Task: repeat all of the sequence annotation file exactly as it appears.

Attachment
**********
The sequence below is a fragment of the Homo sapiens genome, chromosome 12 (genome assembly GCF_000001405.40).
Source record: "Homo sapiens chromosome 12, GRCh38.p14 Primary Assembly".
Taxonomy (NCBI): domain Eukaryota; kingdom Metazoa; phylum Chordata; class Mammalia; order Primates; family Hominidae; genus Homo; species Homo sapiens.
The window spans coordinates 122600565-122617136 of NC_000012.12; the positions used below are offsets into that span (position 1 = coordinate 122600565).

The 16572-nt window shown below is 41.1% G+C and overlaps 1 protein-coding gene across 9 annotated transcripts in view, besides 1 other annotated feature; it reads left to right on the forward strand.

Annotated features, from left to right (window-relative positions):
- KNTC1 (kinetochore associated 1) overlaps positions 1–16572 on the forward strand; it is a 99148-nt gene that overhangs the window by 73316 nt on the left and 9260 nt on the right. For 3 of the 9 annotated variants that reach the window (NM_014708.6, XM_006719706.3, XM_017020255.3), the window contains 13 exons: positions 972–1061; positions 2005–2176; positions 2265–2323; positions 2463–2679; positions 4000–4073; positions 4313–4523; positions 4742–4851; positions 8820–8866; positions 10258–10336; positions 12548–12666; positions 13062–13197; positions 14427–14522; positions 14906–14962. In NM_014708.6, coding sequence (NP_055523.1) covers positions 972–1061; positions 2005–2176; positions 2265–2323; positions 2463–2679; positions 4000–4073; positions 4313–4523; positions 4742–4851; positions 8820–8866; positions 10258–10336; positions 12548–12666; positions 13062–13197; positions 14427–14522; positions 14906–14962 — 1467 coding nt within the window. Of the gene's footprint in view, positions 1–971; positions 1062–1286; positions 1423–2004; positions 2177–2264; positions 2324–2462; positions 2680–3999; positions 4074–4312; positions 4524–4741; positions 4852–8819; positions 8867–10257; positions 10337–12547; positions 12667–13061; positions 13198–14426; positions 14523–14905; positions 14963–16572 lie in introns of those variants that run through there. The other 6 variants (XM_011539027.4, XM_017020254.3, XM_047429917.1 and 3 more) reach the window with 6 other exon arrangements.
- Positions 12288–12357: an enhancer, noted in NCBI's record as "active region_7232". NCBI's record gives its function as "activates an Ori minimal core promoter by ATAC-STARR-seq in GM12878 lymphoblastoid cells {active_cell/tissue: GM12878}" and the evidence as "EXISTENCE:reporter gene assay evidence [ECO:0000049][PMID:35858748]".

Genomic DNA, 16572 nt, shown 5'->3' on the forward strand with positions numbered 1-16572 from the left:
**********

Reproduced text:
The sequence below is a fragment of the Homo sapiens genome, chromosome 12 (genome assembly GCF_000001405.40).
Source record: "Homo sapiens chromosome 12, GRCh38.p14 Primary Assembly".
Taxonomy (NCBI): domain Eukaryota; kingdom Metazoa; phylum Chordata; class Mammalia; order Primates; family Hominidae; genus Homo; species Homo sapiens.
The window spans coordinates 122600565-122617136 of NC_000012.12; the positions used below are offsets into that span (position 1 = coordinate 122600565).

The 16572-nt window shown below is 41.1% G+C and overlaps 1 protein-coding gene across 9 annotated transcripts in view, besides 1 other annotated feature; it reads left to right on the forward strand.

Annotated features, from left to right (window-relative positions):
- KNTC1 (kinetochore associated 1) overlaps positions 1–16572 on the forward strand; it is a 99148-nt gene that overhangs the window by 73316 nt on the left and 9260 nt on the right. For 3 of the 9 annotated variants that reach the window (NM_014708.6, XM_006719706.3, XM_017020255.3), the window contains 13 exons: positions 972–1061; positions 2005–2176; positions 2265–2323; positions 2463–2679; positions 4000–4073; positions 4313–4523; positions 4742–4851; positions 8820–8866; positions 10258–10336; positions 12548–12666; positions 13062–13197; positions 14427–14522; positions 14906–14962. In NM_014708.6, coding sequence (NP_055523.1) covers positions 972–1061; positions 2005–2176; positions 2265–2323; positions 2463–2679; positions 4000–4073; positions 4313–4523; positions 4742–4851; positions 8820–8866; positions 10258–10336; positions 12548–12666; positions 13062–13197; positions 14427–14522; positions 14906–14962 — 1467 coding nt within the window. Of the gene's footprint in view, positions 1–971; positions 1062–1286; positions 1423–2004; positions 2177–2264; positions 2324–2462; positions 2680–3999; positions 4074–4312; positions 4524–4741; positions 4852–8819; positions 8867–10257; positions 10337–12547; positions 12667–13061; positions 13198–14426; positions 14523–14905; positions 14963–16572 lie in introns of those variants that run through there. The other 6 variants (XM_011539027.4, XM_017020254.3, XM_047429917.1 and 3 more) reach the window with 6 other exon arrangements.
- Positions 12288–12357: an enhancer, noted in NCBI's record as "active region_7232". NCBI's record gives its function as "activates an Ori minimal core promoter by ATAC-STARR-seq in GM12878 lymphoblastoid cells {active_cell/tissue: GM12878}" and the evidence as "EXISTENCE:reporter gene assay evidence [ECO:0000049][PMID:35858748]".

Genomic DNA, 16572 nt, shown 5'->3' on the forward strand with positions numbered 1-16572 from the left: